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In the last few decades, eating out has steadily become a staple of the American diet.
In fact, it’s become so core to our consumption habits that in 2014, the amount Americans spent on food eaten away from home—think restaurants or even lunch in school cafeterias—surpassed for the first time what U.S. consumers spent on food purchased at locations like supermarkets to be eaten at home.
Add that to the list of things that COVID-19 has thrown completely out of whack. In March, the USDA’s monthly sales of food figures showed that money spent on food away from home (FAFH) had dropped from $67.6 billion in February to $54 billion in March, a 20% decline, while sales of food at home (FAH) increased $62.9 billion to $79.3 billion, or 26%.
But the real shift came in April, when more states were in serious lockdown. Spending on food away from home plummeted 34% over the previous month to $35.7 billion. That’s less than half of what Americans spent on FAFH in December 2019.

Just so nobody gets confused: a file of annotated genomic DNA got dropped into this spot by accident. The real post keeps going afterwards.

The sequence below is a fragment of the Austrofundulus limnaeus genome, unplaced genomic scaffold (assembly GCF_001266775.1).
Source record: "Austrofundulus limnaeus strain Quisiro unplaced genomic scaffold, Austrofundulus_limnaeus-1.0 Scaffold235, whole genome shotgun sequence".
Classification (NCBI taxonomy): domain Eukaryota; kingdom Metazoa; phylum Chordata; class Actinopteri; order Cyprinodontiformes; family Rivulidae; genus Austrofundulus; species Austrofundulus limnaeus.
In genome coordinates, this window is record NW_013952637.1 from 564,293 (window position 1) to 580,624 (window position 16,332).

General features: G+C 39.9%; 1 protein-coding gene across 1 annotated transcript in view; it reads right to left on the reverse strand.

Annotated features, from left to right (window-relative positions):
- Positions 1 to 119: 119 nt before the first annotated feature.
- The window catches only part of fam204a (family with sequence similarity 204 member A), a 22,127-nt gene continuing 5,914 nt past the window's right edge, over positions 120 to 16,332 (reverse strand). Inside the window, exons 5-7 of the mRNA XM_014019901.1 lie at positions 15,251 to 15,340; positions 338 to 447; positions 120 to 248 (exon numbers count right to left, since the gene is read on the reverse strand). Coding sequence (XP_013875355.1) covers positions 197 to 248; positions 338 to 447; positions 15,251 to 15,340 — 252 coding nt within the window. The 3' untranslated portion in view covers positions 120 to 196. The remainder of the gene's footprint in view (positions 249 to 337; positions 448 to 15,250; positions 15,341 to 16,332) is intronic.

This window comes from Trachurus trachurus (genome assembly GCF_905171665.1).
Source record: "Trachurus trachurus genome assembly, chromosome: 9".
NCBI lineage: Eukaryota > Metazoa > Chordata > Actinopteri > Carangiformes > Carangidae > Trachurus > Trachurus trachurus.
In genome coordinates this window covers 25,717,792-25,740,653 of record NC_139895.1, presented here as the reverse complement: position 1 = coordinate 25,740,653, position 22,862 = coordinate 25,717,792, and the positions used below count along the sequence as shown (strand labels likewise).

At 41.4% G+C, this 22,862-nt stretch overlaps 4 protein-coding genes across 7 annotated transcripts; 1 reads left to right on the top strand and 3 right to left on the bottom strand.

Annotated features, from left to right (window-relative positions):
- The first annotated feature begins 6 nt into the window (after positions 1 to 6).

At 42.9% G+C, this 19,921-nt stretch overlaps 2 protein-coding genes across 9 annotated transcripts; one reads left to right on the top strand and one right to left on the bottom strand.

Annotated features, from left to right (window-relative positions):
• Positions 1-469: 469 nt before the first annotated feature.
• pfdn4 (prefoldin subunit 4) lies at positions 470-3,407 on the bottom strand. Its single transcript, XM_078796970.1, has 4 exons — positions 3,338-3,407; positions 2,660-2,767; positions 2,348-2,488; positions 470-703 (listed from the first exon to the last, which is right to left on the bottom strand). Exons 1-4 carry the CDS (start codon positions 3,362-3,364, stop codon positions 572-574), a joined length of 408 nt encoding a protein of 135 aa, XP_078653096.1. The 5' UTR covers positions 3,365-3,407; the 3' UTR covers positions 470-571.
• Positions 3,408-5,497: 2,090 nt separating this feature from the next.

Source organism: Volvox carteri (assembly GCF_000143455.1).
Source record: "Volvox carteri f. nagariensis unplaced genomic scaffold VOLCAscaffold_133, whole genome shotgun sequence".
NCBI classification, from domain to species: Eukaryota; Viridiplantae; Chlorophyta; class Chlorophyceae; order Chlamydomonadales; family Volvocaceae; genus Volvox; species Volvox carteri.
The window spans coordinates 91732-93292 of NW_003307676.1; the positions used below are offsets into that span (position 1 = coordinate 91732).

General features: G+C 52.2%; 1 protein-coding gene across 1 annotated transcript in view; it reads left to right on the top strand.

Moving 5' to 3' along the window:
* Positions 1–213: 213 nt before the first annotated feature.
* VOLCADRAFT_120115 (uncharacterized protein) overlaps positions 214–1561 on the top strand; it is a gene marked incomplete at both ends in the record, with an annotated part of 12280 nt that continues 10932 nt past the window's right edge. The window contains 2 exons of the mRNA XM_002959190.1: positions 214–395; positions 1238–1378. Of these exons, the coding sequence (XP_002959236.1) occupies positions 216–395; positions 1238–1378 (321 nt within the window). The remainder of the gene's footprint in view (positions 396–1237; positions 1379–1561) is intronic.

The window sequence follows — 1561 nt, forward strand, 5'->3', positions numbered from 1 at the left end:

Today, the USDA reported May figures, which showed a bit of a rebound. FAFH was up to $48.5 billion.
It’s still far too soon to get excited about any sort of recovery. May’s FAFH figure is still some $20 billion below where spending was in January. There’s clearly a long road ahead with many of the factors that have driven the current declines—working from home and kids out of school—still in play for the foreseeable future. And with COVID-19 cases surging in some states, it’s highly possible that June and July figures could see renewed drops.
A consumer survey from Jefferies last month also suggests that some of the pandemic trends are here to stay. Its survey found that about 70% of respondents expect to cook more at home and about 80% expect to eat the same or more at home post-COVID as they did during COVID-19. Nearly half of those surveyed plan to eat at restaurants less post-COVID, while most said they are cooking at home more now and ordering delivery or takeout less than they were two weeks ago.
The trends are likely to be compounded by a worsening economic landscape. Take the Great Recession from 2007 to 2009, during which the downturn interrupted the historic growth of food away from home as unemployment rose.
The current change in eating patterns has implications that extend beyond just spending—many of which we don’t yet fully understand. For example, food away from home is more caloric and has more saturated fats and sodium, according to the USDA. That means that a decline in FAFH could possibly result in healthier eating habits and better nutrition.
At this point what we do know for certain is that how we eat will never quite be the same.